But after browsing, perusing, and all the other requisite tasks one goes through to consider inclusion, I copied, pasted, and uploaded some quality HTML. And then, click-click-view, and there, in full rectangular glory, was my new Blogrush widget.
Our relationship lasted six weeks.
Today, Blogrush sent me a declaration of separation; a notice that our human-HTML bond had been terminated.
In truth, I had no idea that the widget could walk away. My impression has been that widgets are like digital GAPs, always looking for some good, free pub. A widget on my blog was akin to someone shelling over $40 for a hoodie with a GAP logo on it: free advertising.
We regret to inform you that your blog did not pass our Quality Review criteria.
You will notice that the widget no longer loads on your pages -- please remove the BlogRush code from your blog for now.
We determined that your blog did not meet our strict quality guidelines. Please do not take this personally but realize that we must abide by a very strict set of quality guidelines. (They are listed below.)
Below is a complete list of our quality guidelines:
- The blog contains unique, quality content that provides opinions, insights, and/or recommended resources that provide value to readers of the blog.
- The blog should be updated on a regular basis (at least several times a month) and should not just go a few months between posts.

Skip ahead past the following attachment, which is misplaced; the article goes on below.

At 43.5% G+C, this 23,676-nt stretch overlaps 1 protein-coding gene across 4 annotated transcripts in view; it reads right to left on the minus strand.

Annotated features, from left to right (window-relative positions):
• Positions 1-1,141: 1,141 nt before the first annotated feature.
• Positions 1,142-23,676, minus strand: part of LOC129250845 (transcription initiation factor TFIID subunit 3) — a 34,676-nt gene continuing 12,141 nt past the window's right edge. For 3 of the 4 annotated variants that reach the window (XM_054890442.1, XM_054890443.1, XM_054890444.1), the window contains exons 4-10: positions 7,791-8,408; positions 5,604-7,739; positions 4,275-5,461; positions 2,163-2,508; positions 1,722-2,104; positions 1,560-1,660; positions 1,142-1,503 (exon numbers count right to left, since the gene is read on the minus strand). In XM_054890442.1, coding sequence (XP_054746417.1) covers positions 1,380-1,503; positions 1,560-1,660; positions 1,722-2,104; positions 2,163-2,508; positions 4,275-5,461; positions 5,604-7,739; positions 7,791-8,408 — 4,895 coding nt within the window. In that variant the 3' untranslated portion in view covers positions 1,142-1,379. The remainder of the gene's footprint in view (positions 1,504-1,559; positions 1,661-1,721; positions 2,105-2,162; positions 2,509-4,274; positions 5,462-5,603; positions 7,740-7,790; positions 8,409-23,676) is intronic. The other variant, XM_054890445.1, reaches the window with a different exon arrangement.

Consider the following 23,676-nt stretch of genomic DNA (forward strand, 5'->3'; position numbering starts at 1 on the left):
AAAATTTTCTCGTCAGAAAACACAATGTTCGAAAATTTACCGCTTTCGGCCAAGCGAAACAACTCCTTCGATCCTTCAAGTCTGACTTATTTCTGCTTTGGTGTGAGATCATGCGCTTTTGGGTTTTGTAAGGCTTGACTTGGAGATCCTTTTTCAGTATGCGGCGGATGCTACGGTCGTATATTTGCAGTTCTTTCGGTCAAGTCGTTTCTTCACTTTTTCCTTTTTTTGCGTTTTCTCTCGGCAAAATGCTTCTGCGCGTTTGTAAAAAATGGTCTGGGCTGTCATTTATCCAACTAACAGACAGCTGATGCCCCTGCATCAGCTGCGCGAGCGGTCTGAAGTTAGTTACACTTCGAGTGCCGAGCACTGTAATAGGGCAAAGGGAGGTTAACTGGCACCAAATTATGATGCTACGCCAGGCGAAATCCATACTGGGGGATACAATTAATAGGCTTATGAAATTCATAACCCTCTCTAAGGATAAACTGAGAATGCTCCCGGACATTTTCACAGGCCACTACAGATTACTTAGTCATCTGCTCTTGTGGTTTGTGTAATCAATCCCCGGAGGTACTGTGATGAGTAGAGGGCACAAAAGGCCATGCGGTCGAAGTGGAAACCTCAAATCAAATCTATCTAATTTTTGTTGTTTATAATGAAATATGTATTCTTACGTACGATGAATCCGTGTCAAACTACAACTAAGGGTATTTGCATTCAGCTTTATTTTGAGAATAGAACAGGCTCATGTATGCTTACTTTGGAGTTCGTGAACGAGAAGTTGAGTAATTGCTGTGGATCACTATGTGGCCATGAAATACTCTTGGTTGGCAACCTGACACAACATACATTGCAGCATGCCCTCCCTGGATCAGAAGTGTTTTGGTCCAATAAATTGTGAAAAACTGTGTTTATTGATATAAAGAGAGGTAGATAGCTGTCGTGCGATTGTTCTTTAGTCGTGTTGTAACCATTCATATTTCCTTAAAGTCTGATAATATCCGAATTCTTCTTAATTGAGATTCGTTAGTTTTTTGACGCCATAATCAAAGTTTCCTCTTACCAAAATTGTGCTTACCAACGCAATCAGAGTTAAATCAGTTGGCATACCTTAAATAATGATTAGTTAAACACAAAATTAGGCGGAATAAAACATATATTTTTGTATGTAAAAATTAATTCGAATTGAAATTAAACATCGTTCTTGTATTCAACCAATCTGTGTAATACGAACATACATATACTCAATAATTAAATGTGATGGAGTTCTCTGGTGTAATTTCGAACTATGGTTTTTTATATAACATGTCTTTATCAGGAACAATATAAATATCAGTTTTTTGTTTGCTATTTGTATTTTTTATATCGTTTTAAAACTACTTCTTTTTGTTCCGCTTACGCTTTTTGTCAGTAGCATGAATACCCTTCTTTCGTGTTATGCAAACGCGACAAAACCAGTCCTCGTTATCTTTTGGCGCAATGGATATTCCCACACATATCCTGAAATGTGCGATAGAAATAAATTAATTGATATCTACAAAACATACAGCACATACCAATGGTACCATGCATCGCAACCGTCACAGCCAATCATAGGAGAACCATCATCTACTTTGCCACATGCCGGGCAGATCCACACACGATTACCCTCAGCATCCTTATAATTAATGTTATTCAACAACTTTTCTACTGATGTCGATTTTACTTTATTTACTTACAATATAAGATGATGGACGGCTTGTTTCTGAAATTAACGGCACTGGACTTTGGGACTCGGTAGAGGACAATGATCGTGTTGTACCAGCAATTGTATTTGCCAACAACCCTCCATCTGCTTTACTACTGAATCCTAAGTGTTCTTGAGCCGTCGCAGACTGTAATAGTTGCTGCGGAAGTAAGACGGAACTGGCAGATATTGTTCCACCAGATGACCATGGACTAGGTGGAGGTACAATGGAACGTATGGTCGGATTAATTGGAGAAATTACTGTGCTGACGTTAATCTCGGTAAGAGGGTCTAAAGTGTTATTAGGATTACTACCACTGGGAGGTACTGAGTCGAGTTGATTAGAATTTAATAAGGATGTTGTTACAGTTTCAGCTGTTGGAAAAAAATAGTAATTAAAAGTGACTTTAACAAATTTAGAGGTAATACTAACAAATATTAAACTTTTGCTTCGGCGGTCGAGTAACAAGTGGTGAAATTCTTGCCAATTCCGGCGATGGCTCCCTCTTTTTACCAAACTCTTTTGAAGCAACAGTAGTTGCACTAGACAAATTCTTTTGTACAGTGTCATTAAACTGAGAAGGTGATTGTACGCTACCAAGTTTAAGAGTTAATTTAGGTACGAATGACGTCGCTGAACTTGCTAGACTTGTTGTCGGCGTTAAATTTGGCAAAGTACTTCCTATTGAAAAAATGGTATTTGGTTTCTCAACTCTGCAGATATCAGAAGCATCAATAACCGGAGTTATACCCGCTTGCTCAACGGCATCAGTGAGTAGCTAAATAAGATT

- The blog should already contain at least 10-12 quality posts. New blogs with very little content will not be accepted.
- The blog's primary contain must be in English. BlogRush is currently not available for non-English blogs.
- The focus of the blog should be quality content.
The BlogRush Team
What occurred today would be the equivalent of the GAP calling me and telling me that I needed to return the hoodie because I had not created enough retail traffic.
I am left a little confused, a little hurt, and a little vindicated.
I had never been one to wear GAP hoodies, and I surely refuse to define myself by the acceptance of an invisible web-based entity that knows little of me and chooses only to judge me by the traffic which I generate.
Sitting in the school library at this moment, I see seniors working on updated thesis statements, revising, editing, and posting to their blogs.
I'm quite certain Blogrush couldn't hold a widget over the quality of content these students are creating, and I'm realistic enough to admit that their work is far more important than any blog by any adult.